What Is the Brain?

What Is the Brain?

by The Library of Atlantis
February 17, 2024


The brain is a scalar wave computer. It is formed from a scalar wave template and when developed will host a toroidal standing wave complex which acts as the computational centre for holistic cognition. Communication with other parts of the body is by means of longitudinal scalar waves via the myelin sheath surrounding the nerves.

In the case of the Brain of a White Collar Worker a man only had 90% of a full sized brain, He had some leg weakness on one side and a low IQ of around 75 but still managed to maintain a job as a civil servant and to raise a family. This case is cited by some as proof that the brain is not the centre of intelligence and has some other purpose.

We are told by neuro-scientists that the functions of the brain are arranged geographically, with some areas responsible for emotional regulation and others processing visual information etc. Either the brain above has compensated in a spectacular fashion or what we are being told is simply not true.

John Lorber 1915-1996 produced images of hundreds of brains and found many cases of hydrocephalus that had resulted in reduced brain size but with often no great cognitive impairment. In one case, a young man had an IQ of 126, gained a first class honours degree degree in mathematics and had normal social function but hardly any brain.

When we did a brain scan, we saw that instead f the normal 4.5 cm thickness of brain tissue between the ventricles and the cortical surface, there was just a thin layer of mantle measuring a millimetre or so. His cranium is filled mainly with cerebrospinal fluid.” – John Lorber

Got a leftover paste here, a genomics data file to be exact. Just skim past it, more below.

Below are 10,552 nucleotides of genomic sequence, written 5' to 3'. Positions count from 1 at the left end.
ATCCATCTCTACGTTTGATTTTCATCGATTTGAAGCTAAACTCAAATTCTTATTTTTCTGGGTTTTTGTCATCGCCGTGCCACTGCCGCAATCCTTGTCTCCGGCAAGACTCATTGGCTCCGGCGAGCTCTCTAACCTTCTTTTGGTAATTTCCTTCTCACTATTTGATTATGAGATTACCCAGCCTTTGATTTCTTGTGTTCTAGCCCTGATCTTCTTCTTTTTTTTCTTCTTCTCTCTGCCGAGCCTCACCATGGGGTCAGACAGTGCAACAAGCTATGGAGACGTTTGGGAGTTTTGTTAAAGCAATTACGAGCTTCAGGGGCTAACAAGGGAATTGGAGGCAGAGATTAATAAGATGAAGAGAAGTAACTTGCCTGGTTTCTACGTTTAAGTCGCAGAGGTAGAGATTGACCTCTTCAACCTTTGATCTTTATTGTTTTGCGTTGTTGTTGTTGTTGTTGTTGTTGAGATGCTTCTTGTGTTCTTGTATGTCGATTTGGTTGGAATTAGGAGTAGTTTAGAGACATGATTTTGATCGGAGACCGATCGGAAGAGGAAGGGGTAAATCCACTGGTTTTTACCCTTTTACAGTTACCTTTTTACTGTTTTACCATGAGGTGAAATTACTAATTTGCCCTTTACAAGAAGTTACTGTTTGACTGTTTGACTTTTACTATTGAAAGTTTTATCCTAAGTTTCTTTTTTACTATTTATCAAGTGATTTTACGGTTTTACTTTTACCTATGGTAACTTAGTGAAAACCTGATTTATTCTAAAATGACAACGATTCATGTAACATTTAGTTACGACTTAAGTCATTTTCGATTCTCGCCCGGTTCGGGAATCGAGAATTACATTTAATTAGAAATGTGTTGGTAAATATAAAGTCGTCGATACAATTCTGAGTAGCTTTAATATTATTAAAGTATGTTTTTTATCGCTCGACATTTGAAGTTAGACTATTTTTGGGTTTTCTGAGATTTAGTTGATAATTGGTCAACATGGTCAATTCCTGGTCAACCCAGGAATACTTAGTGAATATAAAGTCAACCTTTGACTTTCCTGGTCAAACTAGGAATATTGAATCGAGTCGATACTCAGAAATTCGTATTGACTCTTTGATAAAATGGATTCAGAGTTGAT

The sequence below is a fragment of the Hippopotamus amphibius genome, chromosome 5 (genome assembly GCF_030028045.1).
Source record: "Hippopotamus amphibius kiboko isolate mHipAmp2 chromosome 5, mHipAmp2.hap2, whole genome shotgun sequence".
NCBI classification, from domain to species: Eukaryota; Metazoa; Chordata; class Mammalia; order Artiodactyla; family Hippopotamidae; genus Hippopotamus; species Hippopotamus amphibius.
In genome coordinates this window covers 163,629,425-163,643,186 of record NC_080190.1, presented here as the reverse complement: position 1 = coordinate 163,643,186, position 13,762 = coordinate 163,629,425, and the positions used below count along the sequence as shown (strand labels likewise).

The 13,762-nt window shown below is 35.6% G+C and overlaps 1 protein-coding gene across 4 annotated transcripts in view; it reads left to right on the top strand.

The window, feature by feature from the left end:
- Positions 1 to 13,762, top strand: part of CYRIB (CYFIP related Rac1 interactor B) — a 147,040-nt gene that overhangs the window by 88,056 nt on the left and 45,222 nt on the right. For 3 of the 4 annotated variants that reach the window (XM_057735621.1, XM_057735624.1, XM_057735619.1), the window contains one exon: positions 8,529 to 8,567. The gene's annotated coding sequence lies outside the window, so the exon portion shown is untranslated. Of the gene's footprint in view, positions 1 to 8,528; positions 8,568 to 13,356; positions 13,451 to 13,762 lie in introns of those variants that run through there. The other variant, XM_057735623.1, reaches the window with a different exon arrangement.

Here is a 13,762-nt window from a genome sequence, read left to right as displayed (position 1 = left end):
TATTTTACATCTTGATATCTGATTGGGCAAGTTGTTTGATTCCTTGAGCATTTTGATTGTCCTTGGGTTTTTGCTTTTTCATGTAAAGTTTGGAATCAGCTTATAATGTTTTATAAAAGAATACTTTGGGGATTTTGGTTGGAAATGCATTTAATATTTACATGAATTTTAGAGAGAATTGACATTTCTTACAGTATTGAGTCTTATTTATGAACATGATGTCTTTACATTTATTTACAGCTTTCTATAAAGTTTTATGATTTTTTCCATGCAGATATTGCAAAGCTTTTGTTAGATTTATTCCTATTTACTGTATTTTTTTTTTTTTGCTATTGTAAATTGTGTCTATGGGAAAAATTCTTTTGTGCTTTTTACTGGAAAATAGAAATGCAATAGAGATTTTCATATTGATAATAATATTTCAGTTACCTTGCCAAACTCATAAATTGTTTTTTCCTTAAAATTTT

The man had been referred to a physician as a boy because his head was slightly larger than normal.

What does all this mean?

The conundrum here is that the human head is quite large and uses up a lot of resources, which by itself is an evolutionary disadvantage. There must be some other pressing need then for a large cranium although brain volume seems irrelevant.

The logical conclusion is that the important factors in the workings of the brain are not the volume or number of neurons but instead the overall shape, size and proportions of the organ itself.

To see how this could be so we will need to understand a bit about embryonic development, fluid pressure, scalar waves, electromagnetic forces, fractal holo-fields and the golden ratio.

If, after this, things still seem a bit incredible then we can recall the words of Sherlock Holmes: ”When you have eliminated all which is impossible, then whatever remains, however improbable, must be the truth.”

In embryonic development we find that blood flow precedes the development of the blood vessels and apparently acts as a guide for their development somehow. Electric fields are suspected and this idea is reinforced by the observation that spiralling blood flow in the aorta is instrumental in the formation of the heart as a spiral vortex machine,

Once the heart is formed, regulation of pressure serves to refine the shape and determine the dimensions of the arteries and indeed the thickness of their walls.

Consideration of development is important. Evolutionary processes are commonly evaluated according to their function but what is hardly ever discussed is that every physical feature in biology has to have a physical cause; there has to be some developmental plan that can result in that organ or ability,